blade, Young also opted for a front dozer blade scarifier and air conditioning in the enclosed cab, pointing out that once inside it doesn’t feel a whole lot different from a fullsized grader. “It feels roomy enough inside the cab, just like a regular grader. The glass goes right down to the floor so we can see the blade. The visibility in the cab is really nice,” he said, adding that the adjustable steering wheel and controls contribute to the operator’s comfort. “I got big guys and skinny guys who need to get in there and they are both happy,” he said with a chuckle. Getting to and from the job site is much easier with the Champion C86 C, not only because it is small enough to easily load onto a trailer, but because it is small enough to maneuver on roadways, helped along by the hydrostatic power providing variable control through the entire range of ground speeds, according to Young. “In grading mode, it’s in low-gear but in town we drive it to the job site instead of loading it on a trailer. We only have an average of three to four miles to sites and the road-gear gets us up to 20 miles per hour,” he said.
Municipalities are turning to the C86 C to perform road maintenance tasks over full sized graders.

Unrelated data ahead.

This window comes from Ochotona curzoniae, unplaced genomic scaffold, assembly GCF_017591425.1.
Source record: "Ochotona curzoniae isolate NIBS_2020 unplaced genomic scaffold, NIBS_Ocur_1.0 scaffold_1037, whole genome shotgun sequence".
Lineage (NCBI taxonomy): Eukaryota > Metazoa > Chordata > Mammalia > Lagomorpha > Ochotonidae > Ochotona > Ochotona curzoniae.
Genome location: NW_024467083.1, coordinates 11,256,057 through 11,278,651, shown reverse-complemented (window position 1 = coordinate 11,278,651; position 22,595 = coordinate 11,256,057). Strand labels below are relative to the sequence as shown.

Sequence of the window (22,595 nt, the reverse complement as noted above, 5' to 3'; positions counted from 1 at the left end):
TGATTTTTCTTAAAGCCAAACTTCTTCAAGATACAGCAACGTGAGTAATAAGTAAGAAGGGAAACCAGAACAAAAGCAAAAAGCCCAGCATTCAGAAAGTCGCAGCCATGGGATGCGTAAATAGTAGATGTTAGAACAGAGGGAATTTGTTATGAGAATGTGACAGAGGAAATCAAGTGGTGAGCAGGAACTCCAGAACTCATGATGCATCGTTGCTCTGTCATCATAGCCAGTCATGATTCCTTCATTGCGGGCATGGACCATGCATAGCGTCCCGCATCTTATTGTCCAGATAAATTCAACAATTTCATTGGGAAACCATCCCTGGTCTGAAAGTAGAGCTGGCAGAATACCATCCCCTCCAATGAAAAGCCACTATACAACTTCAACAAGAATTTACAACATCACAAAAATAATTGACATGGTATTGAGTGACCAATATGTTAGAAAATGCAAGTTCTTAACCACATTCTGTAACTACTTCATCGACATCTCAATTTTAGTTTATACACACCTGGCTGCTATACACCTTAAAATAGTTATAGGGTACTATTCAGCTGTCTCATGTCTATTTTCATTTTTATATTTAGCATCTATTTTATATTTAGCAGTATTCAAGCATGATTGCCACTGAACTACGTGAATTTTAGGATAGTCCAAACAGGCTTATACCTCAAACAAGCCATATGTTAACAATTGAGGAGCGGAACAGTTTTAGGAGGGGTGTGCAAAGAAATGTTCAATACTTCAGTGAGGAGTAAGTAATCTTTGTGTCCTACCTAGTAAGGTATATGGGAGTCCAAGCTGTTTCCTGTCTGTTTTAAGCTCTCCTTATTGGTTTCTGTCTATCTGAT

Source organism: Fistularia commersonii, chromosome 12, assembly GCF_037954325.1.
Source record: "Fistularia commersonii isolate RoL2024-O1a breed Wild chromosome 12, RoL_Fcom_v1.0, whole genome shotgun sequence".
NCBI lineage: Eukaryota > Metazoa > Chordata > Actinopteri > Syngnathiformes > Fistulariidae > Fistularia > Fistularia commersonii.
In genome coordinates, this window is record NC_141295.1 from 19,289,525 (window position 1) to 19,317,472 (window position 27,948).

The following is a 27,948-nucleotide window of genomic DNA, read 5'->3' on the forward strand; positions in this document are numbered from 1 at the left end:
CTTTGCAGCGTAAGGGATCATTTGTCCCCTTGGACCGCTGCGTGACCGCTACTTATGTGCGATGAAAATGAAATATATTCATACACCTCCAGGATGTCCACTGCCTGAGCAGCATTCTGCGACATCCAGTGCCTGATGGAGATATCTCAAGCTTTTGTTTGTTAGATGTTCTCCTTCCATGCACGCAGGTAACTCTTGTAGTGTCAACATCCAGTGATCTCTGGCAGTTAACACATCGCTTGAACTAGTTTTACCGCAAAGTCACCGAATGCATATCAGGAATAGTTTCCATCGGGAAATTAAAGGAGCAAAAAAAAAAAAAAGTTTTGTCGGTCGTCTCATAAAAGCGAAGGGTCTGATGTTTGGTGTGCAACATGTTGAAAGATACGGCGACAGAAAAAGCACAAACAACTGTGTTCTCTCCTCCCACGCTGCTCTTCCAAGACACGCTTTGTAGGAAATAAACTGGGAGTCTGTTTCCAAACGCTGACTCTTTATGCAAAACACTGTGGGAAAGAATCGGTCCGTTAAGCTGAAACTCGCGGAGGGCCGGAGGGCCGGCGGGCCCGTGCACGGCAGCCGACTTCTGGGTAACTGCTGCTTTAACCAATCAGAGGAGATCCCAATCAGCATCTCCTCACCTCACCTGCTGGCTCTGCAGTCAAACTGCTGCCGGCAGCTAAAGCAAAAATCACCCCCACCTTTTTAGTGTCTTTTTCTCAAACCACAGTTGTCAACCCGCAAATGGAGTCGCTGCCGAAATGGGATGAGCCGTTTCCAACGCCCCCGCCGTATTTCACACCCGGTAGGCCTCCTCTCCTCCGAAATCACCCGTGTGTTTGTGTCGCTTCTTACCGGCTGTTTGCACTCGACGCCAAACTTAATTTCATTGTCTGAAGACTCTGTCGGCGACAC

Right Fit For Municipalities The city of Dover purchased the C86 C from Southeastern Equipment in North Canton, Ohio. Ryan Haney, a sales representative of Southeastern Equipment, said the grader was the first one that Champion has sold in Ohio in about 20 years. “The Champion graders are a great fit for our product line. We service the municipal customer and this compact grader is a really good fit,” he said, adding that the model that Young and his road crew are using is perfectly suited for the tight alleys they need to access. “It’s all about the size because what they are finding is the amount of dirt roads they are maintaining is decreasing, so the need for having that monster grader that can go out and rip up three miles of road and grade in a day just isn’t there. Being this is all wheel drive and it’s small, but the C86 C has the power to do the light ripping, grading and ditching because of the all wheel drive.” Haney said the Champion machine has all the amenities of a full size grader, including the wheel lean, blade tilt, below-grade cutting, side-shift on the blade, steering angle, articulating frame, as well as the optional enclosed cab with heater and air conditioning on top of the fuel efficient Cummins Tier III engines. “Those all play a factor in what they need to do; they have the need for a big grader but don’t have the room and the money for it. This has all the same features as a full size grader and it’s very well put together,” he said. “And it’s about half the price.” Champion bundles its machines with a warranty program that Haney said is a great advantage to dealers that sell to municipalities. It comes with a two year transferable machine warranty, with another additional year for parts, plus a lifetime frame breakage warranty for first owners that is provided as a standard. “Nobody else can touch that and when you are in a bid situation the warranty alone can make or break you,” said Haney. “Everybody else offers a one year full machine and that’s it. When you tell customers they get a lifetime warranty on anything you have their attention and they will listen to you.” The South Carolina Department of Transportation also has purchased Champion graders, picking up five of the company’s C80 C models, and Knott County in Kentucky is another municipality taking advantage of the unique features offered by Champion machines. Les Miller, the road foreman for Knott County said he opted for a C80 C motorgrader purchased from Rudd Equipment Company in see GRADERS page 3